The mixture was heated to a boil and then placed on the smallest gas burner at the lowest setting half off the heat for the next 10 hours. It smelled lovely all day long. After the cooking, I pulled out and discarded the ham hock and gave a final taste. The consistency was a tad soupy, not thick but the flavor was nice. Not too sweet. I put the pot in the fridge overnight. Next morning, the beans had obviously continued cooking and simply aging. They thickened to a near perfect baked bean consistency. They are a tad more pale than most baked bean recipes because I didn't use molasses, but the taste is quite good. I'll be serving these with a small piece of ham and some bread this week. I'll put up a pic soon.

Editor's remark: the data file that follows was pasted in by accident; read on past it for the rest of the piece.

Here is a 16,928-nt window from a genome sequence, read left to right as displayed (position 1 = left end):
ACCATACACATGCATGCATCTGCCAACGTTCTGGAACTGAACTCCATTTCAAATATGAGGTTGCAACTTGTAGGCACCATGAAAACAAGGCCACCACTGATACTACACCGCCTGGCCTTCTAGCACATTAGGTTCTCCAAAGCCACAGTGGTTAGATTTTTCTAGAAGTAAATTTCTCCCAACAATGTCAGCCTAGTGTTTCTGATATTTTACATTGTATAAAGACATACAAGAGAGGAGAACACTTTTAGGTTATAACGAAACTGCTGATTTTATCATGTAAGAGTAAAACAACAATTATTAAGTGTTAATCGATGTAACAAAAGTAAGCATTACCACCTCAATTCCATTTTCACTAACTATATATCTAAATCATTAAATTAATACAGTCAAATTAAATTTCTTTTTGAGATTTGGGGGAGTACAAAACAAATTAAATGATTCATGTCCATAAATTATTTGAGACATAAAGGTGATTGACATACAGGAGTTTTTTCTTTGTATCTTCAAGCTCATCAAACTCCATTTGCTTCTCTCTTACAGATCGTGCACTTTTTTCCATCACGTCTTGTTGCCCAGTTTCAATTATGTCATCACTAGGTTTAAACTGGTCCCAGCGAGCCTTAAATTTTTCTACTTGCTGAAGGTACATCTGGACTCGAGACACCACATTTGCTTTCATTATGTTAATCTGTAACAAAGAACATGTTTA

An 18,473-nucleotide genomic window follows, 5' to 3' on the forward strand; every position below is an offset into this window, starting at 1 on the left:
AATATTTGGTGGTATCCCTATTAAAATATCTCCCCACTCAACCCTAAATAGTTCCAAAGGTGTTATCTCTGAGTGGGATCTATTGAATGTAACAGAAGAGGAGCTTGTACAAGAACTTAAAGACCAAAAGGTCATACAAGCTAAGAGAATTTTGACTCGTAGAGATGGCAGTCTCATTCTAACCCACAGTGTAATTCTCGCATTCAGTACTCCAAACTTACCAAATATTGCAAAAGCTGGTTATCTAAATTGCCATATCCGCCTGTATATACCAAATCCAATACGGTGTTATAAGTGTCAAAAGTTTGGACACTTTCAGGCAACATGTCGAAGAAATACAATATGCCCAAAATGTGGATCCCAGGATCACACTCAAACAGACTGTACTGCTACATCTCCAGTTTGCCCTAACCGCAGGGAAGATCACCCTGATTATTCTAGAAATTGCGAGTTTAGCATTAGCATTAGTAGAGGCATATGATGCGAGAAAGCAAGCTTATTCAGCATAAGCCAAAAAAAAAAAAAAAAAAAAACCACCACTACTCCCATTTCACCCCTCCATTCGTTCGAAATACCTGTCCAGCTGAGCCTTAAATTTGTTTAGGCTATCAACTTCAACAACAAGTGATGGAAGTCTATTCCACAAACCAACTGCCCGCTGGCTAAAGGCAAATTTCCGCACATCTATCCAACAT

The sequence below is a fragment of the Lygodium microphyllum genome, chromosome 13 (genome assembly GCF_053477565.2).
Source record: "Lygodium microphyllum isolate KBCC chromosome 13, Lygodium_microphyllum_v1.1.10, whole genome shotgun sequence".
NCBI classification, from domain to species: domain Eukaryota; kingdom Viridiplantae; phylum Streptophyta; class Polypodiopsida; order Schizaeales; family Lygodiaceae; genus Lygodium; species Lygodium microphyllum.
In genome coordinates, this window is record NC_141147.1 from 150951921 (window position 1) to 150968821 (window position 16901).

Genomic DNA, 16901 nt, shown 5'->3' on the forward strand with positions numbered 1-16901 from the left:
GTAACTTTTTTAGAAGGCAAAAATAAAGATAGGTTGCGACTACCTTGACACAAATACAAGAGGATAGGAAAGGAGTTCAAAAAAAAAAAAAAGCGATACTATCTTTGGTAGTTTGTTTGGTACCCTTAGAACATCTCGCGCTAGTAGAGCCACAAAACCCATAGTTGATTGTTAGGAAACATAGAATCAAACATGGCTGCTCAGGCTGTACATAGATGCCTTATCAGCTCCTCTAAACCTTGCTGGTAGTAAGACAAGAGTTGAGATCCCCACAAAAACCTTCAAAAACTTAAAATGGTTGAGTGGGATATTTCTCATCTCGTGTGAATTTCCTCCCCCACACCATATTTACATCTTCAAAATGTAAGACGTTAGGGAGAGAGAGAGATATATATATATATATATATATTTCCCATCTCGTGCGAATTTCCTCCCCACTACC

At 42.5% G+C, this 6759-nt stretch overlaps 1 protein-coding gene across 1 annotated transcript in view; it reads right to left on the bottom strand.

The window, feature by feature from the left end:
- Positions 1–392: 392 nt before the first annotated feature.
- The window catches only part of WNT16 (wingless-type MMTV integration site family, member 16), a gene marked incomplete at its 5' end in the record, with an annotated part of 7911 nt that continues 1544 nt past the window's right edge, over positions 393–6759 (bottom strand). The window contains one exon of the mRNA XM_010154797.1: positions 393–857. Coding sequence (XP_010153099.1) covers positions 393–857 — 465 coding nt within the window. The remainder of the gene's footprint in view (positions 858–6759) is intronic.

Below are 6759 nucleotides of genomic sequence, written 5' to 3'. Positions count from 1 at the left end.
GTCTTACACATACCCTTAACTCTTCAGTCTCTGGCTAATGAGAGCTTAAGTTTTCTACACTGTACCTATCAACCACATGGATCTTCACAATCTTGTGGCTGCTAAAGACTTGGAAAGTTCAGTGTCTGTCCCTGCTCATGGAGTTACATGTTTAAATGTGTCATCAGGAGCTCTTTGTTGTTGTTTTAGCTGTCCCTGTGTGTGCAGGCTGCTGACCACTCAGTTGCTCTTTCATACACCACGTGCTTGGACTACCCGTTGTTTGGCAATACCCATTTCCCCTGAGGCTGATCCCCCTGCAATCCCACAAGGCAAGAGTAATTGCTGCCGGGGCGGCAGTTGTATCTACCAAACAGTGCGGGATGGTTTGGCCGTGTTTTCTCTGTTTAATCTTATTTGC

I was at Whetstone last night and stumbled on Mark Bittman's Quick and Easy Recipes.
The other night, while making Manjulo's aloo parathas I was amazed at the profound taste achieved when simple boiled potatoes were combined with some salt and fresh cilantro (the filling for the parathas). Wonderful, simple flavor combinations are all over Bittman's book. He rarely uses a recipe with more than several ingredients and emphasizes the technique more than the recipe.
It's speckled with nifty tricks. The caramelization achieved by searing a chuck roast is facilitated by a light rub of sugar, a sequential saute of sausage, mushrooms and kale followed by deglazing is said to build a depth of flavor so rich, the final liquid used need not even be a stock. I can't wait to jump into his fast cassoulet, apple crisp, the aforementioned sausage, kale and mushroom stew and especially the tuna au poive. Fast, good food. Nice catch for the local library!